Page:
Nudicaulins – a group of indole-phenylpropanoid hybrid alkaloids from Island poppy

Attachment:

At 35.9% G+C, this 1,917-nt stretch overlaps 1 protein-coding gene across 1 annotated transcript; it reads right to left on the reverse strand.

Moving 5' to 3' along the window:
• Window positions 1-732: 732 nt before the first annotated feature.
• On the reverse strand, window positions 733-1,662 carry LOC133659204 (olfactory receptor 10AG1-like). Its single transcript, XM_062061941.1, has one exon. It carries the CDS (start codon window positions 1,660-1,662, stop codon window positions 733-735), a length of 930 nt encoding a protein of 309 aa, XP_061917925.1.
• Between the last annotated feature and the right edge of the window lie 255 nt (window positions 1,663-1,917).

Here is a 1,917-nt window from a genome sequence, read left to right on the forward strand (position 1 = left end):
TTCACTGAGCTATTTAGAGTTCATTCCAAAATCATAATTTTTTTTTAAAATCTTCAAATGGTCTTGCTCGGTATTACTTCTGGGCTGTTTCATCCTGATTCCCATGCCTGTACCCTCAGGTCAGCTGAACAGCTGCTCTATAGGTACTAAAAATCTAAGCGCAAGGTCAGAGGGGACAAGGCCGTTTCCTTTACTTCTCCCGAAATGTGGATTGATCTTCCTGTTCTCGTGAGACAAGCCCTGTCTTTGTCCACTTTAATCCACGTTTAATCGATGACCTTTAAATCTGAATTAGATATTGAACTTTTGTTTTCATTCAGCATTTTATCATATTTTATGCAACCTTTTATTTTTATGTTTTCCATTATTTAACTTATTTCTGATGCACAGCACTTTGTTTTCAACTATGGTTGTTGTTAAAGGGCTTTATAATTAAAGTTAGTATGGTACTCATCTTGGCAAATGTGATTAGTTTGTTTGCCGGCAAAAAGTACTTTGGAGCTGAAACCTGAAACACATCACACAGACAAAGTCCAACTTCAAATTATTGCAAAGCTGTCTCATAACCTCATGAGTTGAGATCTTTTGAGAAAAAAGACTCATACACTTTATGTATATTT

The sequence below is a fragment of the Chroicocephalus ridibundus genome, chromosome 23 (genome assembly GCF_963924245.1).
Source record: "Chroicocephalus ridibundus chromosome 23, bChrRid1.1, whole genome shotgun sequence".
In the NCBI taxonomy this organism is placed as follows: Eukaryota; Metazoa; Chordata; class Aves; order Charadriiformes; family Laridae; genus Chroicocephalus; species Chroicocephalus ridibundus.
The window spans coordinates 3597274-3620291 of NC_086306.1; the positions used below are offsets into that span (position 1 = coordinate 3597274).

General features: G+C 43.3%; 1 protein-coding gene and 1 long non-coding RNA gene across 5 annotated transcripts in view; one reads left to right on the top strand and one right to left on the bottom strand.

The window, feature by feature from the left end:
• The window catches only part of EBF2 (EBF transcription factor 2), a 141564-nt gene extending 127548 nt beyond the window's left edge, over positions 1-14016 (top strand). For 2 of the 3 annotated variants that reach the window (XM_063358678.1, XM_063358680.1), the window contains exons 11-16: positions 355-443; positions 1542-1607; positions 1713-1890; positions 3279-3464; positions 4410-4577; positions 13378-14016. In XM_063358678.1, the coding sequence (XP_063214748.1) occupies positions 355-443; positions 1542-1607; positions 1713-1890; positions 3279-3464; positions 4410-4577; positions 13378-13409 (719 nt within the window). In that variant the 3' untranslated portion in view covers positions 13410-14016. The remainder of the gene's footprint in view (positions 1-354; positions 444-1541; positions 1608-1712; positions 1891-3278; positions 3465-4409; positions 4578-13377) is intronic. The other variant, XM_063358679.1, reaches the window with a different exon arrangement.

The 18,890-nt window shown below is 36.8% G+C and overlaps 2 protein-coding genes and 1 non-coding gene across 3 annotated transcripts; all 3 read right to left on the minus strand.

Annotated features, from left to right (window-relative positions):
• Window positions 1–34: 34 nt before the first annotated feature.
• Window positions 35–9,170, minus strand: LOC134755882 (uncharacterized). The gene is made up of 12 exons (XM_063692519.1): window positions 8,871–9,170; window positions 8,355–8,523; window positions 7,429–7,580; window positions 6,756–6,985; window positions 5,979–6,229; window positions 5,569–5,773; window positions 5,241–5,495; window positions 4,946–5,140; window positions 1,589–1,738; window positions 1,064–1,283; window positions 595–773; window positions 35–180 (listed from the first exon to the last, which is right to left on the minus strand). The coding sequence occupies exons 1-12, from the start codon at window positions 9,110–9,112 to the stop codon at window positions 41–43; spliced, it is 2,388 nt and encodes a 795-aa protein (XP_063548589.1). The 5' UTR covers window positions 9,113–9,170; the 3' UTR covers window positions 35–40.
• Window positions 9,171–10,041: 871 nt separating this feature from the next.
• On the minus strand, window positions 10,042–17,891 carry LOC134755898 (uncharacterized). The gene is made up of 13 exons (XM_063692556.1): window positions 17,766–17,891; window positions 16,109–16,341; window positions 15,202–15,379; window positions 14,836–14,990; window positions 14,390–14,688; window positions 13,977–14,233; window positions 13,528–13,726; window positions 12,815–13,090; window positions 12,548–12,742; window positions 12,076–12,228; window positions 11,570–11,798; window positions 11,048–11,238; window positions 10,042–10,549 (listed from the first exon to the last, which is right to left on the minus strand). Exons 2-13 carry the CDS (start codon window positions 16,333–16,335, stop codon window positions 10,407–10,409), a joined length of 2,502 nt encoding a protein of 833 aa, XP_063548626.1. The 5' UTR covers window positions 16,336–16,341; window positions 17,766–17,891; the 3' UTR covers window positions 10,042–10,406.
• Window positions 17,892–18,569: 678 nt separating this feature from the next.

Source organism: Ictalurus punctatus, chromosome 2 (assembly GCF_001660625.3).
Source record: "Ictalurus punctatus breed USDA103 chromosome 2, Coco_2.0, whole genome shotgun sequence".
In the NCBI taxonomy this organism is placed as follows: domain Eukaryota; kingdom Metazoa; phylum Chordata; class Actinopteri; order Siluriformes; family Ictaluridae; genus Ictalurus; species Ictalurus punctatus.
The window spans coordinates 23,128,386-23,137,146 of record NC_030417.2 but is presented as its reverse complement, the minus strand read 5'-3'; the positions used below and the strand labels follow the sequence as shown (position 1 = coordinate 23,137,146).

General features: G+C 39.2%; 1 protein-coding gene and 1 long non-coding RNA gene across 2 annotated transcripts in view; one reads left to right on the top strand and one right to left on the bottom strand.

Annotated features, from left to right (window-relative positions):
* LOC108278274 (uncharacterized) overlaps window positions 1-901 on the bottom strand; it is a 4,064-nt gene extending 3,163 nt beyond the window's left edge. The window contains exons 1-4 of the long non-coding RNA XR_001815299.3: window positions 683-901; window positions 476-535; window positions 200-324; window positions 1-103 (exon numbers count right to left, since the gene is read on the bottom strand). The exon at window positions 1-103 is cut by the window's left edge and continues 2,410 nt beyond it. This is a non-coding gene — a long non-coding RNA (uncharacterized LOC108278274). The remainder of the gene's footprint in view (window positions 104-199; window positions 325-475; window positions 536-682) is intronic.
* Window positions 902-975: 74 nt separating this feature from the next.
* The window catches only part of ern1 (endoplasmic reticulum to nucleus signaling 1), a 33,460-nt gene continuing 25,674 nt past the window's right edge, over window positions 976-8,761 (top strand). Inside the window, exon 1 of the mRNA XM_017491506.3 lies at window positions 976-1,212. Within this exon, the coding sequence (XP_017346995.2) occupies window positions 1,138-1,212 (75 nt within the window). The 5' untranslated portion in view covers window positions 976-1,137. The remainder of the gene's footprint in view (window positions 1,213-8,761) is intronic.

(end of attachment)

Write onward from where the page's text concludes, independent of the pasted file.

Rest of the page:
Iceland poppy (Papaver nudicaule) is a flowering plant growing in nordic landscapes. The wild type has white or pale yellow petals, while garden varieties have also red or orange flowers. NMR spectroscopic and mass spectrometric analyses of the differently coloured petals revealed that anthocyanidins, flavonoids, and nudicaulins, a novel type of indole-phenylpropanoid hybrid alkaloids, contribute to the pigmentation. The nudicaulins are responsible for the coloration of yellow flowers, which could enhance their attraction for pollinating insects. A hypothesis suggesting a pentacyclic skeleton of nudicaulins was reported (Schliemann et al., 2006, Phytochemistry 67, 191-201). The constitution of the nudicaulin aglycon was revised, the relative configuration of nudicaulins I and II was assigned by extensive NMR and semisynthetic experiments, and the absolute stereochemistry was assigned by experimental CD measurements and quantum chemical calculations (Tatsis et al., Organic Letters 2012,; cooperation with A. Schaumlöffel and Prof. G. Bringmann, University of Würzburg). The unique nudicaulin aglycon skeleton, which is composed of an indole unit and a glycosylated phenylpropanoid moiety, attracts the interest for biosynthetic studies. Retrobiosynthetic studies were performed in cooperation with W. Eisenreich, Technical University of Munich, using 13CO2 as a general precursor (Tatsis et al., ChemBioChem 2014, This approach has the advantage that the isotopologue profile analyzed by 13C NMR spectroscopy and mass spectrometry reflects the biosynthetic relationship of the measured metabolites and allows conclusions about the biosynthetic pathway. Further 13C isotope labelling experiments and gene expression analyses are in progress.